Plum TV, the lifestyle cable television network targeting the Island and seven other upscale vacation communities, abruptly laid off much of its workforce this week including the entire Vineyard staff in what is being called a major restructuring of the company.

Tina Miller, general manager for Plum TV on the Vineyard, said company chairman and founder Tom Scott called her Monday night to advise her that she and two other full-time Vineyard employees would be out of work the next day and directing her to close the Vineyard Haven office. At least 50 Plum employees, including the Vineyard staff, were formally let go in a conference call Tuesday morning. The network employed about 85 people before the layoffs.

“It was incredibly brief,” Ms. Miller said. “He said to everyone, ‘You don’t have a job.’”

Staff members cleaned out their Mansion House office on Tuesday. By Wednesday afternoon, the locks had been changed.

The effect on the local Plum station, Channel 76, and its Web site will not be immediately obvious to viewers since program scheduling is done from New York and the station ordinarily stops updating it regularly with local content after Labor Day. Augmented by a team of interns and freelancers this summer, the channel produced a rich catalog of local video features and interviews that are replayed in a loop.

How many people actually watch Plum TV on the Vineyard is unclear. About 10,000 homes have access to the channel through Comcast, and many of its programs are available on demand through its Web site.

On the air since 2004, the Vineyard station’s workforce had declined from a high of eight full-time staffers to the three who were laid off Tuesday. This summer, Plum also employed three program hosts and another producer in addition to interns and freelancers, but their seasonal employment had already ended when the layoffs occurred, Ms. Miller said.

A spokesman for the company, Robbie Vorhaus, called the move a “major restructuring.” He said he could not confirm the exact number of layoffs nationally or what precipitated them, but they came a day after the company’s Miami-based chief executive officer, Jerry Powers, resigned amid questions about its finances. On Wednesday, Plum President Robert Gregory announced he was leaving to become president of Newsweek Daily Beast Co. Mr. Scott has stepped back in as acting chief executive officer.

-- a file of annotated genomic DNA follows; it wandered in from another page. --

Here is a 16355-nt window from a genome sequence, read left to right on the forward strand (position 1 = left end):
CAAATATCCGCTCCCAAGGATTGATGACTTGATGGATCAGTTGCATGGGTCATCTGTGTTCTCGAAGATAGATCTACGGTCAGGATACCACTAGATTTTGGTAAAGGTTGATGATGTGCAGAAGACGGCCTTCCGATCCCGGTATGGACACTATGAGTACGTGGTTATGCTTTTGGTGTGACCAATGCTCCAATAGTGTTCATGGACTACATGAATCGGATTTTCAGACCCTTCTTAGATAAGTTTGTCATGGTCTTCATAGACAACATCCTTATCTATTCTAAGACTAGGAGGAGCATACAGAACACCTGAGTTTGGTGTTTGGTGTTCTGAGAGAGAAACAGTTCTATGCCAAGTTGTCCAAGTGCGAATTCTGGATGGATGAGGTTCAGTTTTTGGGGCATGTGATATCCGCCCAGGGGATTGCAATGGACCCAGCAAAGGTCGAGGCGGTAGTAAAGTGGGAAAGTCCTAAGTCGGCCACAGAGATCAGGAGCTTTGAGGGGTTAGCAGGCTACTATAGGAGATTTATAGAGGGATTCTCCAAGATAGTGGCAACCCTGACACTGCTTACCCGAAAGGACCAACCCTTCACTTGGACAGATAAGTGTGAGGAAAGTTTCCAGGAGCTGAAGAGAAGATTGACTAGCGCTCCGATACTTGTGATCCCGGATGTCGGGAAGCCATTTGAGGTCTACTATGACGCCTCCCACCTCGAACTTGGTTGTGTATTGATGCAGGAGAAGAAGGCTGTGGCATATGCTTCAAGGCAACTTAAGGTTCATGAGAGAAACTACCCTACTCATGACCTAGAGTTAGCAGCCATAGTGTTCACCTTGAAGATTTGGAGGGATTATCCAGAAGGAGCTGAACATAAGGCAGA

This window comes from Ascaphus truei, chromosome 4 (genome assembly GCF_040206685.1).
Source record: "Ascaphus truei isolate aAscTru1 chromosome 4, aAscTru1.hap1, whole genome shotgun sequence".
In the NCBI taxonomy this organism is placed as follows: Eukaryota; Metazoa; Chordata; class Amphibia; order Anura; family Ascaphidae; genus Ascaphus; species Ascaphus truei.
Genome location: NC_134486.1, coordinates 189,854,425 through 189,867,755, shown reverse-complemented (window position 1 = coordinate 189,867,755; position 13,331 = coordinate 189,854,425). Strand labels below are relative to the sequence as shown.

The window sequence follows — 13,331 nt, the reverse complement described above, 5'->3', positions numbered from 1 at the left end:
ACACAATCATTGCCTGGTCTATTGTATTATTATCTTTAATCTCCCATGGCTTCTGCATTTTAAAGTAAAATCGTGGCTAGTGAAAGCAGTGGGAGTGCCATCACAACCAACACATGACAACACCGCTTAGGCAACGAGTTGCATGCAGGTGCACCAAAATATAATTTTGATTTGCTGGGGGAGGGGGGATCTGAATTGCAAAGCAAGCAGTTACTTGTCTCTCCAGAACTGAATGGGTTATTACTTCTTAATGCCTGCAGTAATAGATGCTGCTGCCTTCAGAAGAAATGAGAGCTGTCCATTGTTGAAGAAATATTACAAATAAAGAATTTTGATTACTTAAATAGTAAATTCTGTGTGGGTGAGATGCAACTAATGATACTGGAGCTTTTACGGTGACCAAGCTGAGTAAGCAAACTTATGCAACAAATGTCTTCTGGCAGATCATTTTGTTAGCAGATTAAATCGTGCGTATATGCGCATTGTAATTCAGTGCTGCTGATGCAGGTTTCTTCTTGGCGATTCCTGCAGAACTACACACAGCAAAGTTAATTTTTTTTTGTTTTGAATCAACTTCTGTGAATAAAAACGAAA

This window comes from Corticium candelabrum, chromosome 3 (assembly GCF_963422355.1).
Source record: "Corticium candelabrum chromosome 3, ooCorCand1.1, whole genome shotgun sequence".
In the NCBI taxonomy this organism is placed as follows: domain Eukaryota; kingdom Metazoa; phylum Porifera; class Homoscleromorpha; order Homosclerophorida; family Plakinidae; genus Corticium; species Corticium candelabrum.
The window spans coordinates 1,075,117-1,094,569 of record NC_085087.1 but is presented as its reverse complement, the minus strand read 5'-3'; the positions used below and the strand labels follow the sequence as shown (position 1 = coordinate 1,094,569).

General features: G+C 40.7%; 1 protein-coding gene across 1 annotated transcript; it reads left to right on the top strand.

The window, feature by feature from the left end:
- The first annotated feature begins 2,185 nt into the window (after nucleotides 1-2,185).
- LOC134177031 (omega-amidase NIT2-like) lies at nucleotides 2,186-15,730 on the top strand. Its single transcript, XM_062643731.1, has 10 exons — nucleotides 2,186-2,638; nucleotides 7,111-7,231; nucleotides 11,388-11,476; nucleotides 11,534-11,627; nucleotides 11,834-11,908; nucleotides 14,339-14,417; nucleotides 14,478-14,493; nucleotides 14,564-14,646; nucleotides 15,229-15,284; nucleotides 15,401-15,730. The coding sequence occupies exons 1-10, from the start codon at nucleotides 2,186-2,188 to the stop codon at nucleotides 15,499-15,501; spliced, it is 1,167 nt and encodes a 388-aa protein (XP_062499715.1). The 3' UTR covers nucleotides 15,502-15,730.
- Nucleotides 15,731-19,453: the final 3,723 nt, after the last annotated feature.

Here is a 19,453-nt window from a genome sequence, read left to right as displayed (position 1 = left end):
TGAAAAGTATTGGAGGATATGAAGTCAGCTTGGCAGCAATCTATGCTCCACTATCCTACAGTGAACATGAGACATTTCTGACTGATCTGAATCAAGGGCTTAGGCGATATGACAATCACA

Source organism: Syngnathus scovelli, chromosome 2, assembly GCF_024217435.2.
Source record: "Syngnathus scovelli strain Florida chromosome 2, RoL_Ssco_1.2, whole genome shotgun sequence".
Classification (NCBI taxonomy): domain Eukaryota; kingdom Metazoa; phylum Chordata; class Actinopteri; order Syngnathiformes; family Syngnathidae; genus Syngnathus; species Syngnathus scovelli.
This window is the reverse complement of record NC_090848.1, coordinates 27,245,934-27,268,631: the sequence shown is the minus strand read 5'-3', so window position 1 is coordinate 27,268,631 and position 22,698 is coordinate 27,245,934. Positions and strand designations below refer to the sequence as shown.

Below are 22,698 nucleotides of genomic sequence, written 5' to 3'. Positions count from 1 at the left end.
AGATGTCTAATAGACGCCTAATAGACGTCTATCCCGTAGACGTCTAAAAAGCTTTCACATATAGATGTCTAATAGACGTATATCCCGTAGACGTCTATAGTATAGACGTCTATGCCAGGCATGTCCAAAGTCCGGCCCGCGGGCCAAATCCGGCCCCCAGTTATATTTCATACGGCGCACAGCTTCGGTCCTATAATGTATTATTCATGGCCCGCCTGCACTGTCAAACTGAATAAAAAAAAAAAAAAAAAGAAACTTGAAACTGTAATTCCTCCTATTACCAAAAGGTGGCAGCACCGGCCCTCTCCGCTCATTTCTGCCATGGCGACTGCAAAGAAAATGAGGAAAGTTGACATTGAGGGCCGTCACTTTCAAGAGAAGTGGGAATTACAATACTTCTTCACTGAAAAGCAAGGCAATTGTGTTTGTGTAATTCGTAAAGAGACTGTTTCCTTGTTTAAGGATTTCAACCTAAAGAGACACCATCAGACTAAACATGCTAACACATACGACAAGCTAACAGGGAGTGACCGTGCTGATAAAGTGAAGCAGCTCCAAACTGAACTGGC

“Right now, everyone is working to right the ship,” said Mr. Vorhaus, a public relations consultant who provides services to Plum. “The intention is to keep Plum on air in all of its markets, reduce payroll and keep it viable.”

Plum TV was founded in 2002 by Mr. Scott, who made his fortune (along with cofounder Tom First) from Nantucket Nectars, selling a majority interest in the juice company to Ocean Spray in 1997 for a reported $70 million. The company was later acquired by Cadbury-Schweppes.

Mr. Scott’s idea for Plum was to create a collection of local cable television stations in high-end vacation destinations that could attract premium advertising. The first stations were on Nantucket and the Vineyard, in the Hamptons and three Colorado ski resort towns: Telluride, Vail and Aspen. In 2007, with an infusion of $20 million in new capital, he added stations in Sun Valley, Idaho, and Miami Beach.

The flagship program in each market is a locally-hosted morning talk show, combining breezy feature stories and interviews with community leaders and visiting celebrities with less geographically-specific lifestyle segments from other Plum stations. Programming is repeated throughout the day. For the last two summers the Vineyard Gazette has had an informal collaboration with Plum, supplying some news headlines weekly in the summer for the station to use.

The pitch to advertisers is based on the affluence of the local market rather than on who is actually watching.

Its Web site notes: “In 1980, 10 per cent of American families in terms of net worth, represented over a third of the nation’s wealth. In 2011 that top 10 per cent accounts for over half of total wealth. Assets of the top one per cent have quadrupled over that time. The Plum network offers a unique opportunity to reach this audience when they are deeply engaged with the activities, the people and the places they are passionate about.”

Last year, the company began an effort to expand beyond television into other media. Mr. Powers, who founded Ocean Drive, a luxury lifestyle magazine in Miami, was brought in to spur that transition.

Plum Miami Magazine, an oversized glossy magazine thick with ads and features on luxury consumer goods, debuted in March and published three more issues. A similar magazine, Plum Hamptons, published three summer issues as planned. Mr. Vorhaus said the September issue of the Miami magazine had been “put on hold,” but that the company is moving forward on a planned November launch of Plum Aspen.

Ms. Miller, who has been general manager since 2007, said she had no further information about plans for the Vineyard.

“It’s all incredibly disappointing,” she said.